Going By the Numbers · Kevin Rutherford · Tuesday April 23, 2013
Exiting Kansas, one thing is for sure: Jimmie Johnson is going to be a force to be reckoned with in 2013.
Not that he isn’t usually a factor. His five straight Sprint Cup titles, from 2006-‘10 aside, Johnson has finished in the top five in points during a full season in the series every year but one, when he managed only sixth in 2011.
He was in the fight to the end with Brad Keselowski last season, but the driver of the No. 48 Lowe’s Chevrolet was edged out after finishes of 32nd and 36th to end the year. For 2013, Johnson appears to be taking no prisoners in his quest for a sixth championship. Of course, once one makes the Chase, the field is equaled a bit, so even if he accumulates a, say, 100-point lead over second, much of that vanishes after race 26.
Seems like there’s always a lot of discontent around NASCAR when Jimmie Johnson is merely winning, let alone leading the points. If that continues to be the case, it could be a long year for much of stock car racing’s faithful (or not-so-faithful). Only five tracks remain on the schedule at which Johnson hasn’t won at least once (Homestead, Kentucky, Michigan, Chicagoland, Watkins Glen) and all five circuits have still been fairly kind to the California native. Hey, Kyle Busch finally got the monkey off his back with a Cup win at Texas. This trend could favor Johnson as well.
And why not? Hendrick Motorsports has been nothing but dominant in 2013. Johnson now leads the standings by 37 points, having taken the lead from one of his teammates, Dale Earnhardt, Jr. Entering Richmond, three of the top five spots in the standings are occupied by Hendrick drivers, with Kasey Kahne tallying a distant second and Junior fifth. Combined, the team has accrued three wins, 12 top 5s and 18 top 10s through eight races. Jeff Gordon’s the odd man out at this point with a top-5 finish, two top 10s and a 15th-place ranking in the standings, but that could easily change.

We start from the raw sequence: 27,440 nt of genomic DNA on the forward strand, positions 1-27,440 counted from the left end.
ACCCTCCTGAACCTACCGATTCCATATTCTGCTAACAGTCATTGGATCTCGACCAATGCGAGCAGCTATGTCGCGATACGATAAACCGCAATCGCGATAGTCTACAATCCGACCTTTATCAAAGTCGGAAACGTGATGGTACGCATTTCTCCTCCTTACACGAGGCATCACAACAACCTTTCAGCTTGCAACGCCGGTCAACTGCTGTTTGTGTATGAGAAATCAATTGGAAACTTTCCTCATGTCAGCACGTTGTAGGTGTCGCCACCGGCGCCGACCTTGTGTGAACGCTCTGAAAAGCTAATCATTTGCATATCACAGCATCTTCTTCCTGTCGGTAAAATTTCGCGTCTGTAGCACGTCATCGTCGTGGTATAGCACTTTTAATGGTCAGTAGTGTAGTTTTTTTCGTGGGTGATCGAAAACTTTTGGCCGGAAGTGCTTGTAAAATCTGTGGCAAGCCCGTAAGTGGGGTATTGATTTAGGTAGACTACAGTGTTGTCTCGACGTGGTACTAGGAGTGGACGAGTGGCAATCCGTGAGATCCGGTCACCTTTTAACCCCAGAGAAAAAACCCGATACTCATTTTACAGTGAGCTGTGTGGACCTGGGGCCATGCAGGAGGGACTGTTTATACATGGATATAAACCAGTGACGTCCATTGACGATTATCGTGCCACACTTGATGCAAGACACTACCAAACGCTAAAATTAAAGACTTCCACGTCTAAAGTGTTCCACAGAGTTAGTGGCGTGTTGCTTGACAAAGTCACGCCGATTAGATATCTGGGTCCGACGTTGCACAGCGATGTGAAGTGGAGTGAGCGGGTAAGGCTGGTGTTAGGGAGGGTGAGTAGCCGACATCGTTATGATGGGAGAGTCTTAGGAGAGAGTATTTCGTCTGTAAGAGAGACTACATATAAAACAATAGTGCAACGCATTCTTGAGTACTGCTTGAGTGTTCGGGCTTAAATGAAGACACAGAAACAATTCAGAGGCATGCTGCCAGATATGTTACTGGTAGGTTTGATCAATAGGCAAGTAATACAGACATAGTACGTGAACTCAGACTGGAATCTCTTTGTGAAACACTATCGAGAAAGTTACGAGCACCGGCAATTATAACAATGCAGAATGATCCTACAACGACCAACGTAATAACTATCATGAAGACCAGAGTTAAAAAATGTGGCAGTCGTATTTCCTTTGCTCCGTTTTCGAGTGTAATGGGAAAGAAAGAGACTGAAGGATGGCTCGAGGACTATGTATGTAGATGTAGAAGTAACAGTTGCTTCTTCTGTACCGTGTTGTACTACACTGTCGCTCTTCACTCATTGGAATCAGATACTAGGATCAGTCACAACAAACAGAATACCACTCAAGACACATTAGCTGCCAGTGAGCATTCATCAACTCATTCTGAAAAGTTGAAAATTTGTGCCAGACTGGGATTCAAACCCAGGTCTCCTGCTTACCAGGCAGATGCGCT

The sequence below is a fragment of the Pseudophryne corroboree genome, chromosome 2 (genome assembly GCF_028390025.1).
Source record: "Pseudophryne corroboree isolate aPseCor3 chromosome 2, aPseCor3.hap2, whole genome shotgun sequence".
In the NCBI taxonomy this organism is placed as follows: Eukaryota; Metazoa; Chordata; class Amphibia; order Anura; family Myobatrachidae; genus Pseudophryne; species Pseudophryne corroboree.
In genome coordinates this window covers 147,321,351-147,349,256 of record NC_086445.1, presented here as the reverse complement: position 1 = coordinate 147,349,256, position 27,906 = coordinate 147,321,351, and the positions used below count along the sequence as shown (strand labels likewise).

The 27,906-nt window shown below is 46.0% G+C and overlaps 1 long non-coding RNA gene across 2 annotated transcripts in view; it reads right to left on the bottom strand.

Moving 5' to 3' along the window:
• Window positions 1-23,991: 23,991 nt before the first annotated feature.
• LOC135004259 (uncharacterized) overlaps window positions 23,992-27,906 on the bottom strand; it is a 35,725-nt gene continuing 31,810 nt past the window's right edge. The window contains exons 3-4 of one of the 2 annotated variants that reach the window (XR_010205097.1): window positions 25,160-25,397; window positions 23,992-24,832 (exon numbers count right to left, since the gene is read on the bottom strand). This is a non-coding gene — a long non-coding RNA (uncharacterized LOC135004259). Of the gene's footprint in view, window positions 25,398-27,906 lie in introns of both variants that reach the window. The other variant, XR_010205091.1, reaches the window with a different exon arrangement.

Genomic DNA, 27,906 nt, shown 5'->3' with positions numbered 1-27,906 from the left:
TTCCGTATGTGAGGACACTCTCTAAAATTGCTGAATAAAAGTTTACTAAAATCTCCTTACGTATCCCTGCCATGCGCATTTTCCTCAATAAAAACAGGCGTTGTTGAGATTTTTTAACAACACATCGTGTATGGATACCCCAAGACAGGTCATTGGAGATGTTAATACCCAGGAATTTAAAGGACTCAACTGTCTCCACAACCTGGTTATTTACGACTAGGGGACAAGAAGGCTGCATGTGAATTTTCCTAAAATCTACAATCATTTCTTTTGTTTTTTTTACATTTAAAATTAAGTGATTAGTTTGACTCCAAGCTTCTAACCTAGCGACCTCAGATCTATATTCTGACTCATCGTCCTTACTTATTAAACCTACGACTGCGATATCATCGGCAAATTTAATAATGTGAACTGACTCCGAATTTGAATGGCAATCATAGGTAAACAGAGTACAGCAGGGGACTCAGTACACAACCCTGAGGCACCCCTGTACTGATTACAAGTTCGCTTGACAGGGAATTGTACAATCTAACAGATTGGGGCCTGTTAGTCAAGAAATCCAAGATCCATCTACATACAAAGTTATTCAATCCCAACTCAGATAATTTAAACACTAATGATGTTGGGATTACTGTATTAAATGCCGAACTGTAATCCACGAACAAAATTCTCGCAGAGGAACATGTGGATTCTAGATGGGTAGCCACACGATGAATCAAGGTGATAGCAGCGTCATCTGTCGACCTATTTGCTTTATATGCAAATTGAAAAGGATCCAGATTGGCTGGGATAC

If you’re hoping for a non-Hendrick championship run, signs so far indicate Brad Keselowski’s going to be your best bet. That sucks, because NASCAR apparently has it out for him and his team, after all.
So, you know, good luck with that.
Also of interest:
- Matt Kenseth won from the pole at Kansas. Cool, right? What’s even cooler is that he’s the third straight driver to do it in the Sprint Cup Series, following Kyle Busch at Texas and Jimmie Johnson at Martinsville. So what does that mean going forward for pole sitters in the series? Potentially good things. At Richmond in particular, we could see some good showings from Jeff Gordon and Mark Martin, old favorites who are among the all-time leaders at the track in pole positions. Keep an eye on them, if this trend happens to continue.
- Matt Crafton won his third race ever in the Camping World Truck Series, just two starts shy of his 300th start. Three wins. 300 starts. That’s a lot of starts in between wins (and preceding the first one, for that matter). From his first to his second victory, the ThorSport driver had to wait 74 races. This time, it only took him 39. His career recalls that of Rick Crawford, who has won five times in 336 starts, though Crawford didn’t exactly spread out his victories as much as Crafton has, with four of his wins coming four years in a row from 2003 to ’06.
- Since finishing ninth in the season-opening Daytona 500 for the first top-10 finish of his career, Michael McDowell has finished no higher than 42nd, always starting and parking shortly after race’s beginning. McDowell’s one of those select few guys for whom you can’t really do much statistical analyses because this trend is pretty much par for the course in the last few years of his career.
- Say what you will about Juan Pablo Montoya’s 2013 season so far (and there’s really not a whole lot of nice things to say), but he’s one of a handful of drivers who have been running at the finish of each race this season. Conversely, aside from the start-and-park guys, Travis Kvapil has only finished five of the first eight races, with engine failures ending his days at Vegas, Bristol and, most recently, Kansas.
- Kyle Busch needs to bounce back from a disappointing Kansas, where he crashed out on lap 102 and finished 38th. Where better than Richmond? In the last ten races at the track, Busch has won four times with an average finish of fifth.
Connect with Kevin!
Contact Kevin Rutherford
©2000 - 2008 Kevin Rutherford and Frontstetch.com. Thanks for visiting the Frontstretch!